Then Melchizedek king of Salem brought out bread and wine; he was the priest of God Most High (Genesis 14:18).
12"Then it shall come to pass, because you listen to these judgments, and keep and do them, that the LORD your God will keep with you the covenant and the mercy which He swore to your fathers. 13And He will love you and bless you and multiply you; He will also bless the fruit of your womb and the fruit of your land, your grain and your new wine and your oil, the increase of your cattle and the offspring of your flock, in the land of which He swore to your fathers to give you" (Deut 7:12,13).
"And you shall eat before the LORD your God, in the place where He chooses to make His name abide, the tithe of your grain and your new wine and your oil, of the firstborn of your herds and your flocks, that you may learn to fear the LORD your God always" (Deut 14:23).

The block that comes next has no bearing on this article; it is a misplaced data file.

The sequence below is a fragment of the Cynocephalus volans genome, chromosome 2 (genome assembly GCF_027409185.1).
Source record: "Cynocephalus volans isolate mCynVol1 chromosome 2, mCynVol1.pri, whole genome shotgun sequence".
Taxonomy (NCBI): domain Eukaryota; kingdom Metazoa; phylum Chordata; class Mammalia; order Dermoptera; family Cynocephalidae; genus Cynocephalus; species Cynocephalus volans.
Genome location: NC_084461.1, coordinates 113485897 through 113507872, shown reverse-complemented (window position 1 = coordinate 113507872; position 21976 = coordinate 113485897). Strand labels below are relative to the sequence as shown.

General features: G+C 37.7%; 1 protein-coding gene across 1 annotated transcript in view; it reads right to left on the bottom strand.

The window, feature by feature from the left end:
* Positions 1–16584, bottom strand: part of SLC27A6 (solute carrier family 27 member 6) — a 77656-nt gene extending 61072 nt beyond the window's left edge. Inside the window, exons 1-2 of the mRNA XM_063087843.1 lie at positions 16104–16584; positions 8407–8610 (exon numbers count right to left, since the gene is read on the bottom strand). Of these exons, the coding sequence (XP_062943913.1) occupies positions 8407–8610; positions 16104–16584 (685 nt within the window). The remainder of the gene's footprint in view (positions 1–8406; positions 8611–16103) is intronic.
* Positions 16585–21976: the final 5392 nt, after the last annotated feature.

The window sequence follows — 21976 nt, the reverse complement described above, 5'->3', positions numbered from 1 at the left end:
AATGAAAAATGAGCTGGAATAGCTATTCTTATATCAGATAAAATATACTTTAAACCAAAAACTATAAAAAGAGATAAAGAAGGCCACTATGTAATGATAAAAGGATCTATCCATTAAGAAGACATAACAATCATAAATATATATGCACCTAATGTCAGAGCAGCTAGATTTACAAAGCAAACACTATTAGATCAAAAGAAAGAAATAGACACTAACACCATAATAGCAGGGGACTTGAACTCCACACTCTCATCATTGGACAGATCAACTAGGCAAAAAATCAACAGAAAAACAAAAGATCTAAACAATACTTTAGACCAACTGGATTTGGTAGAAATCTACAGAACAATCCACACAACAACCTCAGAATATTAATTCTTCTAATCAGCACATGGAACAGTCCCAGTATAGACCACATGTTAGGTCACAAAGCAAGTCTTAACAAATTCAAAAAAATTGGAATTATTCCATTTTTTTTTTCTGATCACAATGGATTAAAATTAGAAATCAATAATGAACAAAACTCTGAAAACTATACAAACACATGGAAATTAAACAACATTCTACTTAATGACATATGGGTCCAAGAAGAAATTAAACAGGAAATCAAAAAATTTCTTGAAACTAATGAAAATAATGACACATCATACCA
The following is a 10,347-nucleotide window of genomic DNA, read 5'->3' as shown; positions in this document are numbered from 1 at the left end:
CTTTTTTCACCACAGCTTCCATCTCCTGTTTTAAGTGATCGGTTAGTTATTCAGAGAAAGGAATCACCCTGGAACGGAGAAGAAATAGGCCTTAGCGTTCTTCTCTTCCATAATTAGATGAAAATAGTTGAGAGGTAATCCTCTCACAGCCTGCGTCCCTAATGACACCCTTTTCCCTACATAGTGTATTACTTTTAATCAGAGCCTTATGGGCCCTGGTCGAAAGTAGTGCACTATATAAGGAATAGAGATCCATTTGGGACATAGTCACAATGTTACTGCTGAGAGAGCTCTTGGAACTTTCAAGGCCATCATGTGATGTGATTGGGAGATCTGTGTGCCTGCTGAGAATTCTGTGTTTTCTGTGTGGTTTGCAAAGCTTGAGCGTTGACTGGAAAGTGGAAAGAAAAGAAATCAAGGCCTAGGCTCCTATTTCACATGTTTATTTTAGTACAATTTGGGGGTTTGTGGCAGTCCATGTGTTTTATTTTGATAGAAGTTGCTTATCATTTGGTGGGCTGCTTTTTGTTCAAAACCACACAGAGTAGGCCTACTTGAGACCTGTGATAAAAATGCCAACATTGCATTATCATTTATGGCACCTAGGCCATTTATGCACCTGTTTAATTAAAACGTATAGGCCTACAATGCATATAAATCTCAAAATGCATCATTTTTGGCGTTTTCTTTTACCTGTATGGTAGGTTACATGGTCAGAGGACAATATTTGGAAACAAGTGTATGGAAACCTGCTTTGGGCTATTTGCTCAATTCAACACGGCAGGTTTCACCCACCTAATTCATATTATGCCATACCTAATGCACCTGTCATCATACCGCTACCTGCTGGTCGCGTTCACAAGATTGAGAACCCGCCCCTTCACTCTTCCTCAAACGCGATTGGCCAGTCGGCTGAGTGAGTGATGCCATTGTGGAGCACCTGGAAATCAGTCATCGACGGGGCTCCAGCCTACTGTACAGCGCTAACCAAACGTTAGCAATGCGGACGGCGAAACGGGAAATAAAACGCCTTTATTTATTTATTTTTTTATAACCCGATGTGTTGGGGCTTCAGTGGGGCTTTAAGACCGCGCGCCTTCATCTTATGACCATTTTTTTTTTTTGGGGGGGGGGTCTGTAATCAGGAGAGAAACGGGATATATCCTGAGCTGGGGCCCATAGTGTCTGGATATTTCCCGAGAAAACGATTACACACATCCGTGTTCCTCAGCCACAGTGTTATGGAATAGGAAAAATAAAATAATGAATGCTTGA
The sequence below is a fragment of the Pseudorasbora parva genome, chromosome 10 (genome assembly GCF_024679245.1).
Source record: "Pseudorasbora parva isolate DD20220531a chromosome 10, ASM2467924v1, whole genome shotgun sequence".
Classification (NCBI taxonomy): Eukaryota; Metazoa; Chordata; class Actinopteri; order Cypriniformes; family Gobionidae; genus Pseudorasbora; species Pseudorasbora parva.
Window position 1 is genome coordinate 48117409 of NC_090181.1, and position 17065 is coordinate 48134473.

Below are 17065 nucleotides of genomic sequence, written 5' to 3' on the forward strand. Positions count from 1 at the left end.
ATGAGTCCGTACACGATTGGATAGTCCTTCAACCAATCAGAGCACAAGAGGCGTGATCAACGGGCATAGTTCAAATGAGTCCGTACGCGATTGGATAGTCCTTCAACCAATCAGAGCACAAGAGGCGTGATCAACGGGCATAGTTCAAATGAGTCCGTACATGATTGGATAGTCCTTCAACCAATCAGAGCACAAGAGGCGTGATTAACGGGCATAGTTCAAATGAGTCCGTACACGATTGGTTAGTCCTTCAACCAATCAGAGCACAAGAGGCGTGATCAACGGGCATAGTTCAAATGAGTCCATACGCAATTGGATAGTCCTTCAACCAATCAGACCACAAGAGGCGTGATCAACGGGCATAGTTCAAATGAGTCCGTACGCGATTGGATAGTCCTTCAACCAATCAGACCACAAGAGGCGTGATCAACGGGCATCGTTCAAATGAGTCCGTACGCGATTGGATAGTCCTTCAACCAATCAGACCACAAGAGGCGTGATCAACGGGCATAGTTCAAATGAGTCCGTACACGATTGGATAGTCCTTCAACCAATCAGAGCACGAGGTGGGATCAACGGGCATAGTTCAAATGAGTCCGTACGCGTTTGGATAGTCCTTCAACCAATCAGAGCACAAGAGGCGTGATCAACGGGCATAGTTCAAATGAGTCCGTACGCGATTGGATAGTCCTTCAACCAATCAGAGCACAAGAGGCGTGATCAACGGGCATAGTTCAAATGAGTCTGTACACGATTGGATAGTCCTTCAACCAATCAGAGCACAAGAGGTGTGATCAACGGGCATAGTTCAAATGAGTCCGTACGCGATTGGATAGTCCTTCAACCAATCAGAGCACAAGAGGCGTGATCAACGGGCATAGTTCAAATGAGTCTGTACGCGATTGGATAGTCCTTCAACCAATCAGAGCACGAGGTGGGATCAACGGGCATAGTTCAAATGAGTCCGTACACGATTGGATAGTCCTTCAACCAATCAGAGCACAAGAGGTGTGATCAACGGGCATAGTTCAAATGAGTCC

14He [God] causes the grass to grow for the cattle, And vegetation for the service of man, That he may bring forth food from the earth, 15And wine that makes glad the heart of man, Oil to make his face shine, And bread which strengthens man's heart (Psalm 104:14,15).
9Honor the LORD with your possessions, And with the firstfruits of all your increase; 10So your barns will be filled with plenty, And your vats will overflow with new wine (Proverbs 3:9,10).
Go, eat your bread with joy, And drink your wine with a merry heart; For God has already accepted your works (Ecclesiastes 9:6).
So in the Old Testament, wine is seen as a blessing from God. God specifically instructs the Israelites about the drinking of wine as part of their tithe to the LORD. And wine is said to make a heart merry.